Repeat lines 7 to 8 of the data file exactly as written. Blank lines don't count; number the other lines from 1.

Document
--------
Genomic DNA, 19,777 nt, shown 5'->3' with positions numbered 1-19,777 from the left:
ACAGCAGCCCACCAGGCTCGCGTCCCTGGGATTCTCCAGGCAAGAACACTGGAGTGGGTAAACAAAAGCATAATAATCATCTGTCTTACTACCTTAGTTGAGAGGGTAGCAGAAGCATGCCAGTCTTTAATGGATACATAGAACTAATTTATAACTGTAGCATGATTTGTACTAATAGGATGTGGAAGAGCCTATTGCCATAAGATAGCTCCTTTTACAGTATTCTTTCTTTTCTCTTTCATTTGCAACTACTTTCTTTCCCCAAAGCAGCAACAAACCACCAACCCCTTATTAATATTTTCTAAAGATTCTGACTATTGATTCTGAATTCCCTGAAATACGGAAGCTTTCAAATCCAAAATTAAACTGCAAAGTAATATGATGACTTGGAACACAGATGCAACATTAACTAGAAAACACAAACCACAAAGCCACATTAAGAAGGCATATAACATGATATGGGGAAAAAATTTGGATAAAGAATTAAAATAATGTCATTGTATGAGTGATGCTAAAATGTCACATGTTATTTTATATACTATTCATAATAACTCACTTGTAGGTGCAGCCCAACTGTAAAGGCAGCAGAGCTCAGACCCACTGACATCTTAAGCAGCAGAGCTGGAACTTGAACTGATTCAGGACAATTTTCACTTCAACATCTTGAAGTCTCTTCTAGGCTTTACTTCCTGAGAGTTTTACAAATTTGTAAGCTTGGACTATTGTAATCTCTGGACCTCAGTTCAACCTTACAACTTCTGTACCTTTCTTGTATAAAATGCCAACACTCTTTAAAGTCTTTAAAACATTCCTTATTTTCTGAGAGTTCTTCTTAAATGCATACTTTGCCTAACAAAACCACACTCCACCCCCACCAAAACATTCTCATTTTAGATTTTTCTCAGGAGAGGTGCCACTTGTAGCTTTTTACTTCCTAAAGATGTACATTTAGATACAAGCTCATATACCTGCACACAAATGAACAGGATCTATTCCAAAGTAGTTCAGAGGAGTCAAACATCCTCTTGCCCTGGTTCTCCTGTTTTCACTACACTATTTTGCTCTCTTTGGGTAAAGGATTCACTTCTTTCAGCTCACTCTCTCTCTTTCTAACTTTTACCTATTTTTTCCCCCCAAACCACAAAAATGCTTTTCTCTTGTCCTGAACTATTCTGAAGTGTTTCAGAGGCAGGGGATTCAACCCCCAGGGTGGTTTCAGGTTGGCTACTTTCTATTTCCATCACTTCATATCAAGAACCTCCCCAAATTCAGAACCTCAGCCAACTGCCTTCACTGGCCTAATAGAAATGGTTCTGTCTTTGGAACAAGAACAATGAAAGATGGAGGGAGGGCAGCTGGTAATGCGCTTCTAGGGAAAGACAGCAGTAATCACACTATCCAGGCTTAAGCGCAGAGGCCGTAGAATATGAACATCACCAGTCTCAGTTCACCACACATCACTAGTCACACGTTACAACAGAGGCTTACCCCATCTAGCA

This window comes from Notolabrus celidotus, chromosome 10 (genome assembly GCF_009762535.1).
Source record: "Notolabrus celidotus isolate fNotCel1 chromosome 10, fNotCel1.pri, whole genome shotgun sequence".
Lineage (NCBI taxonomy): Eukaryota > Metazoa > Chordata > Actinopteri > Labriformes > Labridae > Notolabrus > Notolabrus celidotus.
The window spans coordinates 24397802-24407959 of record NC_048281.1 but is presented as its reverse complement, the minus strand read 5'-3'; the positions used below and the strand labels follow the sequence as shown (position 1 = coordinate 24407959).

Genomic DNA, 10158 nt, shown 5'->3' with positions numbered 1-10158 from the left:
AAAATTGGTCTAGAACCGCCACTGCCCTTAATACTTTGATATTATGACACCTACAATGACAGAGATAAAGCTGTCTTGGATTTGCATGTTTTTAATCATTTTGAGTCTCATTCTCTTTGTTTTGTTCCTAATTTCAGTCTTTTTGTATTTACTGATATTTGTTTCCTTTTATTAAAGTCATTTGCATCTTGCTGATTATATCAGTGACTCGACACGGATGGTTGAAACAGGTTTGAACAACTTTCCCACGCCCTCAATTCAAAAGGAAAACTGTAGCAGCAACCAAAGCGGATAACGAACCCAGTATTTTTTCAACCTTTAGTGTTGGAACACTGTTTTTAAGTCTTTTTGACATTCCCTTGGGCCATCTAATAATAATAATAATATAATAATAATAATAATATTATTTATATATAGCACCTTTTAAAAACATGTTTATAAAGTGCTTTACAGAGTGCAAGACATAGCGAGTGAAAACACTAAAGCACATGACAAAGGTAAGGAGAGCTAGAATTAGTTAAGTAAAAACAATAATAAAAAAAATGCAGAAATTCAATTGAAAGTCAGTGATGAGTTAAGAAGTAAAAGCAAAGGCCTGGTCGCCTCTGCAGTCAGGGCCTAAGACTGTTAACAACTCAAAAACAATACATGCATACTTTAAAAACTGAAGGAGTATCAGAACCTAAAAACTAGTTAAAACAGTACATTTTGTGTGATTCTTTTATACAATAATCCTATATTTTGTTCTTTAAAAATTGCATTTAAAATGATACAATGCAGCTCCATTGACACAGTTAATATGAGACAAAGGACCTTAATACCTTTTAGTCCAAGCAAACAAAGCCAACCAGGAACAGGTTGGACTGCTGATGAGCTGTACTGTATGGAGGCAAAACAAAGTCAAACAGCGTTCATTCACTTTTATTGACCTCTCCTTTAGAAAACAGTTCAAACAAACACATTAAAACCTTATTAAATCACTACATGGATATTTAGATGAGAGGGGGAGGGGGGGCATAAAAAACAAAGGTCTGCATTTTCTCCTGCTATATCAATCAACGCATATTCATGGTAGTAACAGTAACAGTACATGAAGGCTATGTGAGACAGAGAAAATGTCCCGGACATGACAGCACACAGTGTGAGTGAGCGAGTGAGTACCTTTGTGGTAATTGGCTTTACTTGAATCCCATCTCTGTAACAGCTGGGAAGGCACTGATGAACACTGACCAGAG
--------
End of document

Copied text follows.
Genomic DNA, 10158 nt, shown 5'->3' with positions numbered 1-10158 from the left:
AAAATTGGTCTAGAACCGCCACTGCCCTTAATACTTTGATATTATGACACCTACAATGACAGAGATAAAGCTGTCTTGGATTTGCATGTTTTTAATCATTTTGAGTCTCATTCTCTTTGTTTTGTTCCTAATTTCAGTCTTTTTGTATTTACTGATATTTGTTTCCTTTTATTAAAGTCATTTGCATCTTGCTGATTATATCAGTGACTCGACACGGATGGTTGAAACAGGTTTGAACAACTTTCCCACGCCCTCAATTCAAAAGGAAAACTGTAGCAGCAACCAAAGCGGATAACGAACCCAGTATTTTTTCAACCTTTAGTGTTGGAACACTGTTTTTAAGTCTTTTTGACATTCCCTTGGGCCATCTAATAATAATAATAATATAATAATAATAATAATATTATTTATATATAGCACCTTTTAAAAACATGTTTATAAAGTGCTTTACAGAGTGCAAGACATAGCGAGTGAAAACACTAAAGCACATGACAAAGGTAAGGAGAGCTAGAATTAGTTAAGTAAAAACAATAATAAAAAAAATGCAGAAATTCAATTGAAAGTCAGTGATGAGTTAAGAAGTAAAAGCAAAGGCCTGGTCGCCTCTGCAGTCAGGGCCTAAGACTGTTAACAACTCAAAAACAATACATGCATACTTTAAAAACTGAAGGAGTATCAGAACCTAAAAACTAGTTAAAACAGTACATTTTGTGTGATTCTTTTATACAATAATCCTATATTTTGTTCTTTAAAAATTGCATTTAAAATGATACAATGCAGCTCCATTGACACAGTTAATATGAGACAAAGGACCTTAATACCTTTTAGTCCAAGCAAACAAAGCCAACCAGGAACAGGTTGGACTGCTGATGAGCTGTACTGTATGGAGGCAAAACAAAGTCAAACAGCGTTCATTCACTTTTATTGACCTCTCCTTTAGAAAACAGTTCAAACAAACACATTAAAACCTTATTAAATCACTACATGGATATTTAGATGAGAGGGGGAGGGGGGGCATAAAAAACAAAGGTCTGCATTTTCTCCTGCTATATCAATCAACGCATATTCATGGTAGTAACAGTAACAGTACATGAAGGCTATGTGAGACAGAGAAAATGTCCCGGACATGACAGCACACAGTGTGAGTGAGCGAGTGAGTACCTTTGTGGTAATTGGCTTTACTTGAATCCCATCTCTGTAACAGCTGGGAAGGCACTGATGAACACTGACCAGAG